What is considered a substantial disruption?
The interruption of classes, threats to teachers, racially harassing conduct and significant race-based tension, fights or violent behavior on school grounds, the flooding of angry calls from parents, the canceling of school events, and emotional distress suffered by teachers have all been considered substantial …
What is the material and substantial disruption test?
The substantial disruption test is the major standard developed by the U.S. Supreme Court in its seminal student speech K-12 decision Tinker v. Des Moines Independent Community School District (1969) meant to determine when public school officials may discipline students for their expression.
What is the substantial disruption clause?
The substantial disruption test is a criterion set forth by the United States Supreme Court, in the leading case of Tinker v. The test is used to determine whether an act by a U.S. public school official (State actor) has abridged a student’s constitutionally protected First Amendment rights of free speech.
What is considered disruptive speech?
Des Moines, the Supreme Court of the United States ruled that student speech (expression) could not be punished or stopped unless officials could prove the speech would or did cause a substantial interference with the discipline required for the operation of the school.
What are the two prongs of the Tinker test?
Dist. v. Kuhlmeier, 484 U.S. 260 (1988) (regulating student speech in a school-sponsored newspaper); Bethel Sch. In Tinker, the Court laid out a two-prong test for determining whether student speech, on- or off-campus, is immunized from regulation or discipline by school administrators.
What are the exceptions to the Tinker test?
Another area in which schools have authority to regulate speech without a detailed Tinker analysis is school-sponsored speech. Students have a certain amount of freedom to speak their mind at school. They can wear black armbands and other symbols of silent protest and can say (or not say) the Pledge of Allegiance.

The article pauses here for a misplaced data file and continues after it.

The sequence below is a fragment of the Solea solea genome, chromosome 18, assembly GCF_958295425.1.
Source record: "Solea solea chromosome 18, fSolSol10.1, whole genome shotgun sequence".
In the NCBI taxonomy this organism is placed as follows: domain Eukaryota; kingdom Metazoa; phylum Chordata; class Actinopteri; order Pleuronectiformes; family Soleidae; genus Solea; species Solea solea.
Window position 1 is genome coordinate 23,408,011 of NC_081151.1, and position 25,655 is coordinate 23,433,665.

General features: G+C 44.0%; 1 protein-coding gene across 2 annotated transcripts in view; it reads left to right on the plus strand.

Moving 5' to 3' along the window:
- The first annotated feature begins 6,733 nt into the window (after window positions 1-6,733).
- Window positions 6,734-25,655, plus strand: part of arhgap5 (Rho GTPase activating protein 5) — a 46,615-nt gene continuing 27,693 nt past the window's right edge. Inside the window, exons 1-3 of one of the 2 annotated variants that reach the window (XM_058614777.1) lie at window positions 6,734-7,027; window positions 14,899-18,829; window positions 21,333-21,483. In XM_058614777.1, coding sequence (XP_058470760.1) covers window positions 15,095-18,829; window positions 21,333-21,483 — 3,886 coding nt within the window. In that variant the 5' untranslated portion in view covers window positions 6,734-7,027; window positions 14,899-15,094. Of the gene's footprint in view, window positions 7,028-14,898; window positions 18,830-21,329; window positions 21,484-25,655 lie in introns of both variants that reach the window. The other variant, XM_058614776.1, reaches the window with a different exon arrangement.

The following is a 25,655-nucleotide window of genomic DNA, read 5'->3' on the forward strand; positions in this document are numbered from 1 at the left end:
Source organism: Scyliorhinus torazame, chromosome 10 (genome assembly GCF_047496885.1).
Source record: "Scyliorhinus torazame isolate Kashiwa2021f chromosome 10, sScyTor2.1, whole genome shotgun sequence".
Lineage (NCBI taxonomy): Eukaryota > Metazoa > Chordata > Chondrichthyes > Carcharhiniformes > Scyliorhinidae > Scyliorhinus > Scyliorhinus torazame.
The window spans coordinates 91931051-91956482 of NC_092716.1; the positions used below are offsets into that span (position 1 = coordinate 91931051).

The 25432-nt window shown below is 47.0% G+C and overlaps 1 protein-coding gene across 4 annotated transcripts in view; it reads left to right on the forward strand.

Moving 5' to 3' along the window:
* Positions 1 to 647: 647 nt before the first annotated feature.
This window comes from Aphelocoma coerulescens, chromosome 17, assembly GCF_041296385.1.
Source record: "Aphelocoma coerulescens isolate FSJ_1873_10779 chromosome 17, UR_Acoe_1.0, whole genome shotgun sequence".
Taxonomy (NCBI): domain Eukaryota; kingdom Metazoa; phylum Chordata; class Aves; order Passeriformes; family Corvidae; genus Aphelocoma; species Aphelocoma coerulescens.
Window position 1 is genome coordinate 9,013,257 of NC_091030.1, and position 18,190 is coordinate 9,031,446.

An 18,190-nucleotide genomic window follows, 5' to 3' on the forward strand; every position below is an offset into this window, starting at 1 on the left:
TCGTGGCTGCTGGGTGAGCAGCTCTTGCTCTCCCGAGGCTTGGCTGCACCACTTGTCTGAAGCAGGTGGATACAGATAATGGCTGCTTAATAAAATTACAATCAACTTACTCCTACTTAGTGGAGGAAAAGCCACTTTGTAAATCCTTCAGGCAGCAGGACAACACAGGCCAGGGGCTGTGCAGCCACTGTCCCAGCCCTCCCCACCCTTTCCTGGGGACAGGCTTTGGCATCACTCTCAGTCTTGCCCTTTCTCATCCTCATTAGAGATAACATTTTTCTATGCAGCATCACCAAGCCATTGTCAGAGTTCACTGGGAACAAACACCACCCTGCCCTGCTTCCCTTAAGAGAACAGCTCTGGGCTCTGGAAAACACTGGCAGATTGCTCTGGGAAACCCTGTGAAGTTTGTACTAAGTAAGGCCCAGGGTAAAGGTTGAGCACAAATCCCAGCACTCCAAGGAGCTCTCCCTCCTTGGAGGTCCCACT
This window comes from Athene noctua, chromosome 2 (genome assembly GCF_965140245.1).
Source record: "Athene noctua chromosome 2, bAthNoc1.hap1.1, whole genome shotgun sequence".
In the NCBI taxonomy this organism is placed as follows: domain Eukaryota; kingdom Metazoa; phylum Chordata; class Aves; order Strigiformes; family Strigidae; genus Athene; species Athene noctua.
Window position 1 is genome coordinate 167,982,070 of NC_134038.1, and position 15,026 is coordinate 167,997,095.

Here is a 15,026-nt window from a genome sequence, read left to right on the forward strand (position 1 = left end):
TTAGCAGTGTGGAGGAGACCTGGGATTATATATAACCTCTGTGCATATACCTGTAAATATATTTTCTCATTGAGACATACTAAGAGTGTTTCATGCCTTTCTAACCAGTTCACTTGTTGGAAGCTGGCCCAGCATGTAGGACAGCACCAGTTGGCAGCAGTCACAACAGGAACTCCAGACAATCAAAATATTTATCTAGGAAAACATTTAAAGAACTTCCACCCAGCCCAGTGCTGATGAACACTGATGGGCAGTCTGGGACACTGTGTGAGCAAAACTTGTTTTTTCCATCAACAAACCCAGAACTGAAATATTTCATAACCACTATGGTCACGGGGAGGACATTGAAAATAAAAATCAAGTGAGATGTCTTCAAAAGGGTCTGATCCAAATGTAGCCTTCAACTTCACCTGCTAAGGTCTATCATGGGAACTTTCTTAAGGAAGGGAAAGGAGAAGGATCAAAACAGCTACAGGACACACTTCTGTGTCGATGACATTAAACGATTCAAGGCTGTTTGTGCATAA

What is the Tinker rule?
Tinker v. Des Moines is a historic Supreme Court ruling from 1969 that cemented students’ rights to free speech in public schools. Mary Beth Tinker was a 13-year-old junior high school student in December 1965 when she and a group of students decided to wear black armbands to school to protest the war in Vietnam.
What constitutes a school disruption?
(4) Willfully or knowingly creates a disruption with the intent to threaten the immediate physical safety of any pupil in preschool, kindergarten, or any of grades 1 to 8, inclusive, arriving at, attending, or leaving from school.
What is Tinker rule?
What does the First Amendment’s right to assemble refer to?
The First Amendment refers to the right of the people “to assemble.” That wording suggests a momentary gathering, like a protest or parade.
What are the two prongs of Tinker?
No. 403 v. Fraser, 478 U.S. 675 (1986) (regulating vulgar or lewd student speech while on campus). In Tinker, the Court laid out a two-prong test for determining whether student speech, on- or off-campus, is immunized from regulation or discipline by school administrators.
Does Tinker apply to teachers?
A year after Pickering the Court reiterated that teachers possess First Amendment rights in Tinker v. Although Tinker involved student speech, the Court wrote, “It can hardly be argued that either students or teachers shed their constitutional rights to freedom of speech or expression at the schoolhouse gate.”